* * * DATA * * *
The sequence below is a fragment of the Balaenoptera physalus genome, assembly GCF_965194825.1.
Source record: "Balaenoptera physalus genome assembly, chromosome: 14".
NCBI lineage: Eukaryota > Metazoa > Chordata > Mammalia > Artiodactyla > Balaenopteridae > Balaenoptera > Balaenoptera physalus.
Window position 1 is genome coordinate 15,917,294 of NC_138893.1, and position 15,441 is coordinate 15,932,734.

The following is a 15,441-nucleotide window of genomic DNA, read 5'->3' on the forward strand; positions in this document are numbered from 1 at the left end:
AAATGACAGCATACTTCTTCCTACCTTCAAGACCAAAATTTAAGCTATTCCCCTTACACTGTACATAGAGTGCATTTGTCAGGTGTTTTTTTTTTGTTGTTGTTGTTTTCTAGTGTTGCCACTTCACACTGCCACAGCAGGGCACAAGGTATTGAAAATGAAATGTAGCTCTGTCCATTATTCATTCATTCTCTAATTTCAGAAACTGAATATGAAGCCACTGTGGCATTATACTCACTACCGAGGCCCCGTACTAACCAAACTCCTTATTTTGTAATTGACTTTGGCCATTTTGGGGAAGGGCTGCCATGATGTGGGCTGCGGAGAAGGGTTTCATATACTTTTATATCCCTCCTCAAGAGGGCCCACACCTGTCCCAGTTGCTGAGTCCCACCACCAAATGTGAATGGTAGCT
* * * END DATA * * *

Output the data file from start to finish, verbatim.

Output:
The sequence below is a fragment of the Balaenoptera physalus genome, assembly GCF_965194825.1.
Source record: "Balaenoptera physalus genome assembly, chromosome: 14".
NCBI lineage: Eukaryota > Metazoa > Chordata > Mammalia > Artiodactyla > Balaenopteridae > Balaenoptera > Balaenoptera physalus.
Window position 1 is genome coordinate 15,917,294 of NC_138893.1, and position 15,441 is coordinate 15,932,734.

The following is a 15,441-nucleotide window of genomic DNA, read 5'->3' on the forward strand; positions in this document are numbered from 1 at the left end:
AAATGACAGCATACTTCTTCCTACCTTCAAGACCAAAATTTAAGCTATTCCCCTTACACTGTACATAGAGTGCATTTGTCAGGTGTTTTTTTTTTGTTGTTGTTGTTTTCTAGTGTTGCCACTTCACACTGCCACAGCAGGGCACAAGGTATTGAAAATGAAATGTAGCTCTGTCCATTATTCATTCATTCTCTAATTTCAGAAACTGAATATGAAGCCACTGTGGCATTATACTCACTACCGAGGCCCCGTACTAACCAAACTCCTTATTTTGTAATTGACTTTGGCCATTTTGGGGAAGGGCTGCCATGATGTGGGCTGCGGAGAAGGGTTTCATATACTTTTATATCCCTCCTCAAGAGGGCCCACACCTGTCCCAGTTGCTGAGTCCCACCACCAAATGTGAATGGTAGCT